Everything about “Vice,” the fast moving, cluttered and too long biopic of Dick Cheney from director Adam McKay, looks good on paper.
You’ve got star Christian Bale packing on the pounds to look eerily like Cheney, complete with constant smirk and deadpan monotone delivery. You’ve got Steve Carell offering a giddy, maniacal take on Donald “Rummy” Rumsfeld, who seems be having fun even when he’s falling from power. Also Sam Rockwell, fresh off his Oscar win, takes on the well-worn role of likable party dunce, George W. Bush. And in a head-scratcher that somehow works, Tyler Perry as the restrained military general, Colin Powell.
But the main thing you get is an angry director with a set agenda that colors every frame: McKay's goal seems to be showing his sincere revulsion for both Cheney, who is painted as one of history’s most underrated villains, and the American public which was too stupid, overworked and distracted -- pop culture moments such as “Survivor” and the “Wassup?” commercials get nods -- to protest as Cheney molded the vice-president’s office into the most influential and corrupt job in the world.
The film covers a lot of ground, time-wise, and one of its most salient points is its depiction of the rise of Fox News and how marketing techniques became successful tools for politicians to easily dupe Americans into supporting unpalatable ideas. We see a marketing whiz try out euphemisms on a test audience with the winning phrases instantly repeated on television news shows. (Side note: As I waited in the popcorn line at Bow Tie before the movie, author, CNN political commentator and President Obama's special advisor for green jobs, Van Jones stood in front of me, with a few people asking for photos.)
But what bothered me about "Vice" was that, sadly for a biopic, the bio really isn’t there. There’s a brief look at a young, brawl-happy Cheney, booted from Yale for drinking, which leads to a dead-end job, DUI arrest and his motivated wife Lynne, played with Mid-Western verve by Amy Adams, demanding that Dick straighten up and fly right. We’re then to believe that, out of his deep love for her, Cheney headed straight to Washington bent on world domination. Everything else in the movie is pretty much common knowledge, if you were reading anything at the time, some of it having even been dramatized before in Oliver Stone’s Bush biopic, “W.” If you're looking for insight on what really drove Cheney to keep coming back for more, good luck. The best this film can offer is fly-fishing metaphors, which I suppose means the thrill of sport.
The movie does argue that Lynne was the driving force, or the true power behind the throne; there’s even a comedic Shakespearean bedroom bit that’s purposely on the nose. No other explanation is explored for Cheney’s insatiable hunger for power which found him securing key roles in the Nixon, Ford, and, of course, Bush White House, surrounded by henchmen whose names you will remember -- Scooter Libby, Paul Wolfowitz -- presented here mostly as caricatures. Cheney is usually either enjoying the outdoors, having a heart attack (a reoccurring gag line in the movie) or recklessly destroying the world. The script doesn’t dig much deeper than old headlines and fares better when it has fun with the subject, rather than connecting the dots for us, the dim-witted public.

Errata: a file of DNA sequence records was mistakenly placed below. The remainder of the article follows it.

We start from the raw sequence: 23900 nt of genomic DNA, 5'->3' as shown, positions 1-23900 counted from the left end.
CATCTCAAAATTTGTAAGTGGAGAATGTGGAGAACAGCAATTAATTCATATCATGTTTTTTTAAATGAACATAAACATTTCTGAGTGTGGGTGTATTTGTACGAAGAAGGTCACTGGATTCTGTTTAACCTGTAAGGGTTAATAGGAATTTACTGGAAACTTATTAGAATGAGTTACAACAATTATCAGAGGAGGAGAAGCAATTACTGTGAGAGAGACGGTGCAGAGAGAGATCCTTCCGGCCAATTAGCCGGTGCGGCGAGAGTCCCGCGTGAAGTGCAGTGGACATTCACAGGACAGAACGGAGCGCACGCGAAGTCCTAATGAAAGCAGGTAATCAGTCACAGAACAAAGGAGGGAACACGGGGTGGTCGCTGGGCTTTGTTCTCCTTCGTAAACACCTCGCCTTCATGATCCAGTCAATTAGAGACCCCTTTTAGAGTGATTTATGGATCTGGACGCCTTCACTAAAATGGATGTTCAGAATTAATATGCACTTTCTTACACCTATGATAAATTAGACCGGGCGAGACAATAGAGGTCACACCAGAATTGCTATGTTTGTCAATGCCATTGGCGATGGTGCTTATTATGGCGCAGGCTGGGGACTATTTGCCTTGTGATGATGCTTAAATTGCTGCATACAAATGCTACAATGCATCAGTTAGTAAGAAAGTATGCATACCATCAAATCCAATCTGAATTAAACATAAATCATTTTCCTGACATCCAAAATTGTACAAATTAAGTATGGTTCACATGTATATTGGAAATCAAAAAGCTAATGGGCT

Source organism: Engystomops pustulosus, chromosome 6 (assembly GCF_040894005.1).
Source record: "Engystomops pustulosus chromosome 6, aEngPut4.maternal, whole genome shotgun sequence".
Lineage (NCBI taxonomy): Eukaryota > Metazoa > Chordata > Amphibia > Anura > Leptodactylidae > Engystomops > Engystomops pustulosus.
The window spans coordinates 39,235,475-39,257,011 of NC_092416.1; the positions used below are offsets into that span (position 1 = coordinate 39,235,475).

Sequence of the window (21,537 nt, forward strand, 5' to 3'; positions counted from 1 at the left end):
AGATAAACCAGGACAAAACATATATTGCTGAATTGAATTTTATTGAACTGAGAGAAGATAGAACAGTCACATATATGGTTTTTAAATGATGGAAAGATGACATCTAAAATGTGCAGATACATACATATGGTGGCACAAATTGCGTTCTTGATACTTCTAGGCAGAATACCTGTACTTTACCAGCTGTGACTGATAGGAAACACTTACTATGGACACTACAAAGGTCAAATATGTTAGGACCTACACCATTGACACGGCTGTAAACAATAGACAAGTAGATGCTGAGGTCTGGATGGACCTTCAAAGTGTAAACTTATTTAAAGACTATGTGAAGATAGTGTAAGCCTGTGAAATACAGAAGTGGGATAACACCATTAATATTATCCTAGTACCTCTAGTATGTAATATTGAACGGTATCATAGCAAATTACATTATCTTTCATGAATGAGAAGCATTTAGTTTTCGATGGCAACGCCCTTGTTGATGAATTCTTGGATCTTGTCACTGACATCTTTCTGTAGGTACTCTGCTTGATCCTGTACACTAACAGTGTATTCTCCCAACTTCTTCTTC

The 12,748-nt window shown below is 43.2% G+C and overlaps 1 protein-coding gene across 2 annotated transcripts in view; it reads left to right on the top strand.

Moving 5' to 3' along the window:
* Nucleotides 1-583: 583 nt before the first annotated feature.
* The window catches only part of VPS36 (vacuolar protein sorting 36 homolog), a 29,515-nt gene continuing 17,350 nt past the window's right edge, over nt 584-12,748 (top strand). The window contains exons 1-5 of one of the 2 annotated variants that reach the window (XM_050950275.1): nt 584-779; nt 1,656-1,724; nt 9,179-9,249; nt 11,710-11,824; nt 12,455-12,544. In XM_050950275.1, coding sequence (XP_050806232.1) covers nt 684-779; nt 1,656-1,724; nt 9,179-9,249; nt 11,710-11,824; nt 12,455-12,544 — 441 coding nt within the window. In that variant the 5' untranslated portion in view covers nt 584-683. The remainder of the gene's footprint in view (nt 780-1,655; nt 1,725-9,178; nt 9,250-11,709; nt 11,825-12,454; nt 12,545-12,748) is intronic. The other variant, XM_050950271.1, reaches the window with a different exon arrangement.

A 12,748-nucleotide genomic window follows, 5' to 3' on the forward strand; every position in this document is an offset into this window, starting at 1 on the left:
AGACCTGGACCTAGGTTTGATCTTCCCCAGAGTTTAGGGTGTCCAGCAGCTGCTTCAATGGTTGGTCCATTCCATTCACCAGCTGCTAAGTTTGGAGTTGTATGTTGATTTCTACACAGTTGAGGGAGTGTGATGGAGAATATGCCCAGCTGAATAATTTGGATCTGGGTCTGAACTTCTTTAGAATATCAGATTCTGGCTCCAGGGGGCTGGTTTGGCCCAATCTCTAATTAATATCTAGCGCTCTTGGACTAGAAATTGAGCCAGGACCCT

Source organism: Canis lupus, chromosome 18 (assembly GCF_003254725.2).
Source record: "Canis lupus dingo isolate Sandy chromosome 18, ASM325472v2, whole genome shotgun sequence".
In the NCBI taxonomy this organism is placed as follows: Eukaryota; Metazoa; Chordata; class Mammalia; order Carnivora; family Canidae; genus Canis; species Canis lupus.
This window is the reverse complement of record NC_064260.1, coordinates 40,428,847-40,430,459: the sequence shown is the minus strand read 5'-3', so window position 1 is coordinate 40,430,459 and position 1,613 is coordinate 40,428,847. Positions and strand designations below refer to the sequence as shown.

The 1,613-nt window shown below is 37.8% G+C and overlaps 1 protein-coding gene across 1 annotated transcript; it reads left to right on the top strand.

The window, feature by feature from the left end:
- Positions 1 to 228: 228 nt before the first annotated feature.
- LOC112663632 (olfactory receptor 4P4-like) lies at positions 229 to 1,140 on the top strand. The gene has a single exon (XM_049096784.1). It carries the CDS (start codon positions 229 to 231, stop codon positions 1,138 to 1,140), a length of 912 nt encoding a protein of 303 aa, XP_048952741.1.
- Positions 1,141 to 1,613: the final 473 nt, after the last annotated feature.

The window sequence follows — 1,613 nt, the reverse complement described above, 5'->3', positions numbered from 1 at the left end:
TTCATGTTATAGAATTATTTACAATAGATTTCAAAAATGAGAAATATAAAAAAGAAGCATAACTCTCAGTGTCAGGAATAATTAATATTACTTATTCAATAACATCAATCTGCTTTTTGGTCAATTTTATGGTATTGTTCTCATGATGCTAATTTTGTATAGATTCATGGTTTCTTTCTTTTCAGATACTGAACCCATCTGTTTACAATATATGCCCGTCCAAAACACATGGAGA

Always the quiet loyalist, Cheney was also head of Halliburton, a period that goes largely unexplored, coming up only as the clear reasoning for invading Iraq (“They gave me [$26] million, double what we thought,” he says cheerfully on the phone while describing his parting gift when he left to join the Bush campaign).
Like 2015’s “The Big Short,” McKay’s superior film that illuminated a complex financial crisis by way of a spitfire ride among very human brokers, “Vice” wants to be a darkly funny movie about a serious subject, as well as a tutorial on how power works today. But it’s the dramatic equivalent of a Michael Moore documentary, stopping the narrative flow many times to teach the audience why what Cheney just did was so evil.
It's also a bit tonally challenged: the dark humor and narrative fourth-wall breaking alternates with jolting Iraq explosions, torture shots and a gruesome close-up into Cheney’s empty chest cavity as he lays on an operating table awaiting a heart transplant – by the end, it all just feels queasy and pedantic. To be fair, the filmmaker warns the viewer at the beginning of the movie that this was a secretive guy (we did “our fucking best”) then proceeds to bludgeon us with behind-the-scenes interpretations of Cheney’s lust for power and thinly veiled rage. But it comes at the cost of a deeper, more human portrait of a man who seems to have loved his family but few others. Cheney was barely human, more of a grumpy corporate monster, the movie seems to say.
This final conclusion somehow feels too simple: Like a modern-day Grinch, here was a man whose malfunctioning heart was a few sizes too small – or from the close-up shot of Cheney's removed heart on a table, just plain rotten.